I’ve always loved buying books and it seems my 12-year-old son, Emile, has caught the bug, too. One day last week he went straight from school to spend some of his Christmas money at the local book shop. He took along a couple of his mates to help him choose and when he got home he proudly showed me the two Japanese Manga books he’d bought.
Emile’s book-buying adventure made me smile. I loved the independence of him picking the books that he wanted without having an adult around. And the fact that he wanted to share the experience with his mates was very endearing – I could just picture them all in their school uniform browsing the bookshelves.
Emile loves his new books and they’ve inspired him to get back into reading – something that, I hate to admit, had recently taken a backseat to his Playstation.
For younger children, too, choosing their own books is a great way to foster independence and encourage reading. When I used to take Emile to the library I’d let him look at the shelves and pick his own books. I’d ask him what made him choose a particular book – was it because it had a colourful cover or featured his favourite animal or had a funny title. I found that understanding what he liked helped me to steer him towards similar books as well as encourage him to try different books to widen his reading.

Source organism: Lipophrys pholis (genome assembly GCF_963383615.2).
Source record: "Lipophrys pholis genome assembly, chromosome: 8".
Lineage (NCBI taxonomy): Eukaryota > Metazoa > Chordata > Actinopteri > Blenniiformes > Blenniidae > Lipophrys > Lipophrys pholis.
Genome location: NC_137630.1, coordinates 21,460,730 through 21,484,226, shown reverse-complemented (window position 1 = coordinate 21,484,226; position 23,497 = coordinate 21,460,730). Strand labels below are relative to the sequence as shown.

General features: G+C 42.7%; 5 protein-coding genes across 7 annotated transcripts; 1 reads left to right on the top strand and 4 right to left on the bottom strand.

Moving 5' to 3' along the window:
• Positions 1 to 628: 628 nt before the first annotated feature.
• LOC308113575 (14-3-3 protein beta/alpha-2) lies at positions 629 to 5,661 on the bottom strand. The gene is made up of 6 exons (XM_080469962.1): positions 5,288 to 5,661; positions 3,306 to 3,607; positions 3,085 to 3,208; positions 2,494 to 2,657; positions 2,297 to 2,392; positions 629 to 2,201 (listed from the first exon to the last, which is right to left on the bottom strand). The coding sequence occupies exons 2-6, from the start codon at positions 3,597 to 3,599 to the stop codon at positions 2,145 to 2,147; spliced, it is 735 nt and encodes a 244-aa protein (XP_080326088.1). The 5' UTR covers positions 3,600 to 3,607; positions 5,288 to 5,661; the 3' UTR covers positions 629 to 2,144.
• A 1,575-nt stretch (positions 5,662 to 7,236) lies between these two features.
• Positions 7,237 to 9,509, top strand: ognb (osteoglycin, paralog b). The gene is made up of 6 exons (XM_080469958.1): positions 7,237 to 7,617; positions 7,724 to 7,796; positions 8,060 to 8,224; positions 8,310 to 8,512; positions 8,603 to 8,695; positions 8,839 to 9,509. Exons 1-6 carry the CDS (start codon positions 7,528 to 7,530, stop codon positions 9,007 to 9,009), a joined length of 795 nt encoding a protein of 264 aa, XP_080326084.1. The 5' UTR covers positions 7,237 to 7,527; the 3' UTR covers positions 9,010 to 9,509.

Of course I kept an eye on the books’ reading levels, but I wasn’t worried if the book seemed a little bit below or above his level. Even if a picture book was a bit easy it was still great for sparking his imagination and if it was a bit too hard for him then I’d read it to him or we’d read it together.
I think there’s something about children choosing their own books that gives them a real sense of independence. And independence was also something I really wanted to nurture with my Tidy Books bookcase. I designed the bookcase with front-facing shelves to make it really easy for small children to pick and choose their own books and put them back themselves. It was about giving kids ownership of their own little library and the confidence to use it.
Judging by Emile’s book-buying trip, it seems that growing up with a Tidy Books bookcase helped to instil confidence and independence as well as a love of books. Mind you, having a bookaholic mum who’s always designing new products to encourage kids’ reading may also have had something to do with it!
* What was the first book your child chose independently – and why? Drop me a line to let me know.